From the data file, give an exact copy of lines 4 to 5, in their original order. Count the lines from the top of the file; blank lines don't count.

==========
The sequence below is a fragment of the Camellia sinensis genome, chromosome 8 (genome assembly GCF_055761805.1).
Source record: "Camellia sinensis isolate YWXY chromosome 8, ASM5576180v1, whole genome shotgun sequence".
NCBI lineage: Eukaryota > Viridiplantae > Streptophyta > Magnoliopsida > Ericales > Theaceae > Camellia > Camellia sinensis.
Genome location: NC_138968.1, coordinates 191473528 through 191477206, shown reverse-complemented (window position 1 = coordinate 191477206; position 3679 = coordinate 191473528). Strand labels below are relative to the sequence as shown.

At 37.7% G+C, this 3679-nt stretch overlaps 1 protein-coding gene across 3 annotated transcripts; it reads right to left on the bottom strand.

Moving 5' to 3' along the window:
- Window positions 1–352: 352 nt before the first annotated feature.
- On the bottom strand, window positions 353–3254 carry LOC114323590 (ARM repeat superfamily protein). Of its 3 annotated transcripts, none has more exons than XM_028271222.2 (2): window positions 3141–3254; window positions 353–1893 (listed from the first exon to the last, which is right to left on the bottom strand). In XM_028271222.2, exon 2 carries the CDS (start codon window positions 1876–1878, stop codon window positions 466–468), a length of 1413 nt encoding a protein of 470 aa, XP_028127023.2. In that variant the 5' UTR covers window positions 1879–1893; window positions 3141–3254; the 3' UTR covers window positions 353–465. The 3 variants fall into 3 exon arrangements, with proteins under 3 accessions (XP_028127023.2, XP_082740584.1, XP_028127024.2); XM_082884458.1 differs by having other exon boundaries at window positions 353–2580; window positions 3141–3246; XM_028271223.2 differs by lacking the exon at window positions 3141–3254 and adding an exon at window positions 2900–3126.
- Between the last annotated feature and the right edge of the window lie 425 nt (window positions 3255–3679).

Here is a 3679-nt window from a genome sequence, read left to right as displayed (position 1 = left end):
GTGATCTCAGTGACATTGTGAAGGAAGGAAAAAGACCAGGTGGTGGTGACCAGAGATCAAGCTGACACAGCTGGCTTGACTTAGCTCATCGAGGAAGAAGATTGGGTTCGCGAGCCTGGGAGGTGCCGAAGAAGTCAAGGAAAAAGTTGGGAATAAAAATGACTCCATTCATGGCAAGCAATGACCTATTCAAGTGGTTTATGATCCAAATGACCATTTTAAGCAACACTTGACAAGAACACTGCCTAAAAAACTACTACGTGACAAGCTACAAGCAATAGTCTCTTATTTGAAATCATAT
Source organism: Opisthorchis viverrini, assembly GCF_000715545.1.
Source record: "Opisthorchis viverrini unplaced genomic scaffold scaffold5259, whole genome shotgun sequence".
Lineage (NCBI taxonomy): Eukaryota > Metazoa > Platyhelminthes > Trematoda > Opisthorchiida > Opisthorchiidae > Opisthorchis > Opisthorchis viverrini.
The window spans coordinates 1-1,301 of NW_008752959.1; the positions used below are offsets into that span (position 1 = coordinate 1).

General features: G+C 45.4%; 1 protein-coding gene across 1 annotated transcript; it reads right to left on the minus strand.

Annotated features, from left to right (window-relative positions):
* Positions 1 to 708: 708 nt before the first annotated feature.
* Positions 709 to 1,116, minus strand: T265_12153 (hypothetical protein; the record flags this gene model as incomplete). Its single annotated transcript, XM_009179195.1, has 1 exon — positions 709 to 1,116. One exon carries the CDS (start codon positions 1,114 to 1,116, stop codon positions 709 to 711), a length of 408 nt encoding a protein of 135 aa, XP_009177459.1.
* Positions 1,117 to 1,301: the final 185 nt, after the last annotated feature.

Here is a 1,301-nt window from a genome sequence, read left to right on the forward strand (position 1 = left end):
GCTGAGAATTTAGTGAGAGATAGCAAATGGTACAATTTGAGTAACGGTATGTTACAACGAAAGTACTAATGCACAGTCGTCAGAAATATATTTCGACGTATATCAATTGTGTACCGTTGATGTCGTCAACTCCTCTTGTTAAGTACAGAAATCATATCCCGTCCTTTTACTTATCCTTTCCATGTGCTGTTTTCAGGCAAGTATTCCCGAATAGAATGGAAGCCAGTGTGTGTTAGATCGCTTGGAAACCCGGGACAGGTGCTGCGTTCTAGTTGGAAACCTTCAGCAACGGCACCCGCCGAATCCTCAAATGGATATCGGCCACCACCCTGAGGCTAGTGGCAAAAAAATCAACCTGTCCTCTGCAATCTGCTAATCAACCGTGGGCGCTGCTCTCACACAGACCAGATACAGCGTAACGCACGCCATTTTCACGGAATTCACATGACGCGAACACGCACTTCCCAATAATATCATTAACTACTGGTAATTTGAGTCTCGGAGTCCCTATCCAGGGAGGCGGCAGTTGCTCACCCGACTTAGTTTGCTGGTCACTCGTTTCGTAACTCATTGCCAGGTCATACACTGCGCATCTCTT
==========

Genome location: NC_138968.1, coordinates 191473528 through 191477206, shown reverse-complemented (window position 1 = coordinate 191477206; position 3679 = coordinate 191473528). Strand labels below are relative to the sequence as shown.

At 37.7% G+C, this 3679-nt stretch overlaps 1 protein-coding gene across 3 annotated transcripts; it reads right to left on the bottom strand.